A resident who spoke to News 8 says they had their own waste get discharged under their home for two months every time the toilet was flushed. The problem was never fixed, even after making management aware multiple times. The raw sewage, coupled with not having power in the high heat, drove the resident to become temporarily homeless. They are considering filing a lawsuit.
In a statement, the State Health Department says they are “aware of the complaint relating to sewage at the park, and (we are) working with the operator to resolve the issue in a timely fashion.”
Richard Bogan, the Lyons Code Enforcer, also confirmed the existence of the exposed sewage. He said the owner of the park has made a “commitment to get the power on in the park by July 30th.” Additionally, there can be no community generator installed because it would need to connect to the current power source, which is unsafe.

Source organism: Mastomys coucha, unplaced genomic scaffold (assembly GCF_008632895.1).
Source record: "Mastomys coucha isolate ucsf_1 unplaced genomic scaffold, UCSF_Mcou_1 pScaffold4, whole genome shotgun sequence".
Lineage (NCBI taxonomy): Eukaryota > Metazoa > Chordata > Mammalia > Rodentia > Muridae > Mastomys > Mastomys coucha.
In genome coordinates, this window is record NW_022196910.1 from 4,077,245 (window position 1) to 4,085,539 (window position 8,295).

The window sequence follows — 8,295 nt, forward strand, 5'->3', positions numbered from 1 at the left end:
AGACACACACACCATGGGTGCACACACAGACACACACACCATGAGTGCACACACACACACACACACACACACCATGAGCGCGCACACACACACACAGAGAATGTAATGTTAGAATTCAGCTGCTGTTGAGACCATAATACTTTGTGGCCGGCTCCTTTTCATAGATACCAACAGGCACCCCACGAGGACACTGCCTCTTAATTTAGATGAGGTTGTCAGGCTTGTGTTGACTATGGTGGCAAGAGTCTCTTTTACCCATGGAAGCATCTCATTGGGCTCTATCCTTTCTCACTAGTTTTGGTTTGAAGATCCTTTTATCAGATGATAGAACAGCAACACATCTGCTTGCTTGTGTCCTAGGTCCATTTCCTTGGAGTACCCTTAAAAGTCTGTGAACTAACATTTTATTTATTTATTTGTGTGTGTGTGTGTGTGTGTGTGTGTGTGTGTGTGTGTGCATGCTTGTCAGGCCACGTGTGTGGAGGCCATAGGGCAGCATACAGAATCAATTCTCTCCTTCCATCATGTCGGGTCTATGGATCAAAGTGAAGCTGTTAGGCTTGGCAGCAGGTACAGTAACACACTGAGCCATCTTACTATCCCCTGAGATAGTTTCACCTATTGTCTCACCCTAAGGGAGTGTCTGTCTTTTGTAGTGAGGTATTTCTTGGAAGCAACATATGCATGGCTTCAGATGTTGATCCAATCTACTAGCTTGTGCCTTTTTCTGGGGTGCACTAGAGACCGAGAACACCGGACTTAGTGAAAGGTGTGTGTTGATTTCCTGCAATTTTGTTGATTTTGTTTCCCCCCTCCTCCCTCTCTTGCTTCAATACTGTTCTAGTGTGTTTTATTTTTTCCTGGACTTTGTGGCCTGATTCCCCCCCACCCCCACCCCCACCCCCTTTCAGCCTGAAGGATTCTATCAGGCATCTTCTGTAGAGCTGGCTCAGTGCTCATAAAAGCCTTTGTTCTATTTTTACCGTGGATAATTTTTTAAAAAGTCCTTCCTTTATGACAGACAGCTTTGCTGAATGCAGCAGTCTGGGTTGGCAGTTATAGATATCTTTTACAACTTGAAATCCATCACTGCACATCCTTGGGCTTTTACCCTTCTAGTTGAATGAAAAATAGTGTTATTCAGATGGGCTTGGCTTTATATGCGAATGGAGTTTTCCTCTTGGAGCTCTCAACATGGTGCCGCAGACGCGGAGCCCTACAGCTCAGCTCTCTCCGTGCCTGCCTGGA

Provenzano, again asked not to be reached for comment.
Nearly three weeks later and there’s still no power at a Wayne County mobile home park, and with temperatures reaching back into the 90s, it made life difficult for residents.
Lyons Town Supervisor Jake Emmel says there’s been years of electrical problems that have plagued the Canal Side Mobile Home Park on Old Lyons Road, namely naked power lines, old equipment, and power surges. It was not an easy decision to cut the power.
“It was a safety situation, if a fire broke out, somebody could’ve gotten killed. Then somebody’s in real big trouble,” says Emmel.
Emmel says it’s up to the owner, Phil Provenzano, to make repairs within park. In the meantime, the town and school are helping residents with humanitarian support until power is back.